Echoing several other recent court opinions, U.S. District Court Judge Barbara Jones today ruled that the Defense of Marriage Act's federal definition of marriage is unconstitutional insofar as it forced Edie Windsor to pay estate taxes after the death of her wife, Thea Spyer, that would not have been owed had she been married to a man.
In deciding that the statute is unconstitutional under the lowest level of judicial scrutiny -- rational basis -- Jones, a Clinton appointee, wrote:
Regardless whether a more "searching" form of rational basis scrutiny is required where a classification burdens homosexuals as a class and the states' prerogatives are concerned, at a minimum this court "must insist on knowing the relation between the classification adopted and the object to be attained. The search for the link between classification and objective gives substance to the equal protection analysis. Additionally, as has always been required under the rational basis test, irrespective of the context, the court must consider whether the government's asserted interests are legitimate. Pursuant to those established principles, and mindful of the Supreme Court's jurisprudential cues, the court finds that DOMA's section 3 does not pass constitutional muster.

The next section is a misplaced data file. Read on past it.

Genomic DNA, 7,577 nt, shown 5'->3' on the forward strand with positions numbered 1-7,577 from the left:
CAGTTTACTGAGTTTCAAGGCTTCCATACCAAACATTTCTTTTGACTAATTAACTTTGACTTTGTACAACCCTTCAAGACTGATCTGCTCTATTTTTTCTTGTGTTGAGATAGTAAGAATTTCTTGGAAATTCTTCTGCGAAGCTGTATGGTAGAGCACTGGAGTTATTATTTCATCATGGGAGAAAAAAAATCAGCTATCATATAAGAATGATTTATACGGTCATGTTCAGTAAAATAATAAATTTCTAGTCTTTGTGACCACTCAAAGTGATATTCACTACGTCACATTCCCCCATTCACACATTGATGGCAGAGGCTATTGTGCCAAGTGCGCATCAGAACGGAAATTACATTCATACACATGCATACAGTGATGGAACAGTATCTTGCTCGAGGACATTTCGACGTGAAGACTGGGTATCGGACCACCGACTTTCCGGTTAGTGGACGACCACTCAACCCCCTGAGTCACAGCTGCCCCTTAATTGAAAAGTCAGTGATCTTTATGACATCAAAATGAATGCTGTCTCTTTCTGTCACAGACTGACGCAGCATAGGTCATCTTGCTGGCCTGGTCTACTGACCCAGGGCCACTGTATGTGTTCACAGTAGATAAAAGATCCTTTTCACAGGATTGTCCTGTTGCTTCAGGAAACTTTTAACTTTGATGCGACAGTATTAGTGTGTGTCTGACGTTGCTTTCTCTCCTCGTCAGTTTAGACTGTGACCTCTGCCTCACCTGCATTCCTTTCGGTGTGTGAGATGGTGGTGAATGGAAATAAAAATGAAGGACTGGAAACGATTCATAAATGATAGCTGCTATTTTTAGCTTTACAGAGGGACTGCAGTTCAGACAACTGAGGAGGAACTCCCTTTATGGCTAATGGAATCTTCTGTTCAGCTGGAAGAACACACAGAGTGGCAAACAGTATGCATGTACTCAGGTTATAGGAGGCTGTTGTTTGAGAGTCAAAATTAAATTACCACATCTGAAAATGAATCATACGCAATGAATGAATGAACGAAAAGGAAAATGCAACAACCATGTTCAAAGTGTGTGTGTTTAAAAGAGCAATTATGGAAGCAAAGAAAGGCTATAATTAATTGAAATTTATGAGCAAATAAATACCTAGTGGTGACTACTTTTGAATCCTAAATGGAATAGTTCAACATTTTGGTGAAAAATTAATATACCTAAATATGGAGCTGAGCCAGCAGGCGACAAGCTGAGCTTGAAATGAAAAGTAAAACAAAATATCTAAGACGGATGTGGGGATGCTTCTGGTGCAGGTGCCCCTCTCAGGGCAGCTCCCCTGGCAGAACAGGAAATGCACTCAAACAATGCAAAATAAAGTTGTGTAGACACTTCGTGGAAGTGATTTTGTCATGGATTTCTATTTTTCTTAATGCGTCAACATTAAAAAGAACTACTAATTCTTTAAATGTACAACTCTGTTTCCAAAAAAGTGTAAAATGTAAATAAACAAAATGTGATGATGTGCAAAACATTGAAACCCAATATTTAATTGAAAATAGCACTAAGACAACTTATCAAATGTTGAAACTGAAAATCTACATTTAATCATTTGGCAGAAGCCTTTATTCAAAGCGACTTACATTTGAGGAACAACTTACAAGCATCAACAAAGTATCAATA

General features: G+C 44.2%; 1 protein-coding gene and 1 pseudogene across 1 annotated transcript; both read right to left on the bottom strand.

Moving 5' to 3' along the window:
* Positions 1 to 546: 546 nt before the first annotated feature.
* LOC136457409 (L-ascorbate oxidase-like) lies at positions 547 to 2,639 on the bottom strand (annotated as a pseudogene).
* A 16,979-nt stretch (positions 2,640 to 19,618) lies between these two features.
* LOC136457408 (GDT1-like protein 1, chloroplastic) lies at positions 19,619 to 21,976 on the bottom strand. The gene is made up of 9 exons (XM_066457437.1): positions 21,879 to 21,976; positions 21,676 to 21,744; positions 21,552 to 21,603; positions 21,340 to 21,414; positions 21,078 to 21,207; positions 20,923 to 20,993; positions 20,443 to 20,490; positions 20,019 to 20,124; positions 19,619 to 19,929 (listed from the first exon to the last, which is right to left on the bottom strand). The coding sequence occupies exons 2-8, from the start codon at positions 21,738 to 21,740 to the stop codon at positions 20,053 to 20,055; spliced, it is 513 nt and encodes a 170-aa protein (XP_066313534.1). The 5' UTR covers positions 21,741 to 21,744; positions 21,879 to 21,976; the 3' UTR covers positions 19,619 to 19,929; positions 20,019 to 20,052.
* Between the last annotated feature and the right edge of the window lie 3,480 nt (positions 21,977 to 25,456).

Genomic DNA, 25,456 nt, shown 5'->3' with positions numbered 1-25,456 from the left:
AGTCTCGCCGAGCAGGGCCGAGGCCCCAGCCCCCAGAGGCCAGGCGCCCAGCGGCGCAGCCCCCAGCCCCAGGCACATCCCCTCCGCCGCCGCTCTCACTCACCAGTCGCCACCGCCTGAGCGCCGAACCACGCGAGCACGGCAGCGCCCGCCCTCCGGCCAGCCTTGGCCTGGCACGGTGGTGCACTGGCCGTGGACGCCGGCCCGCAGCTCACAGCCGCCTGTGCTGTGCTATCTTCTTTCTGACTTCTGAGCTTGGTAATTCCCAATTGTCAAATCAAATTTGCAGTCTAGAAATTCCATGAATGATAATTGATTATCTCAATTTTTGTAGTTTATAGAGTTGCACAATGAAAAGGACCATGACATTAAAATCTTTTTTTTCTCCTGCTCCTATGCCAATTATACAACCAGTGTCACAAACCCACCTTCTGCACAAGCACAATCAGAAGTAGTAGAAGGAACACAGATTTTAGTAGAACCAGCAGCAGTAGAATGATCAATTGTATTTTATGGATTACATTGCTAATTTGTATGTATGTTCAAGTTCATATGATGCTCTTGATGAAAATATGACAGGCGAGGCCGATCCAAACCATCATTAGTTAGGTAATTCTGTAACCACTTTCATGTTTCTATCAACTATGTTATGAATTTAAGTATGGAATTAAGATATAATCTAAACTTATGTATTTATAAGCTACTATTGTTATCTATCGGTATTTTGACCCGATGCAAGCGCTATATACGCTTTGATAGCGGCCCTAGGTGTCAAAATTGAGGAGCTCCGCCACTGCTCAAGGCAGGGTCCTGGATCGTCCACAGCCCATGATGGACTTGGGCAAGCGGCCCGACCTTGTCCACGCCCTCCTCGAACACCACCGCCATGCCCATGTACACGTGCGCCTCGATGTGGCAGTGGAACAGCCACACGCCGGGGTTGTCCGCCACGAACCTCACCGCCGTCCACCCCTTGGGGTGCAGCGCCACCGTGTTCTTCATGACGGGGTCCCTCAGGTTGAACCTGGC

The ruling in Windsor's case, which was filed in the Southern District of New York, comes less than a week after a three-judge panel of the U.S. Court of Appeals for the First Circuit unanimously found DOMA unconstitutional under a type of rational basis analysis, affirming a decision earlier reached on more expansive reasoning by U.S. District Court Judge Joseph Tauro.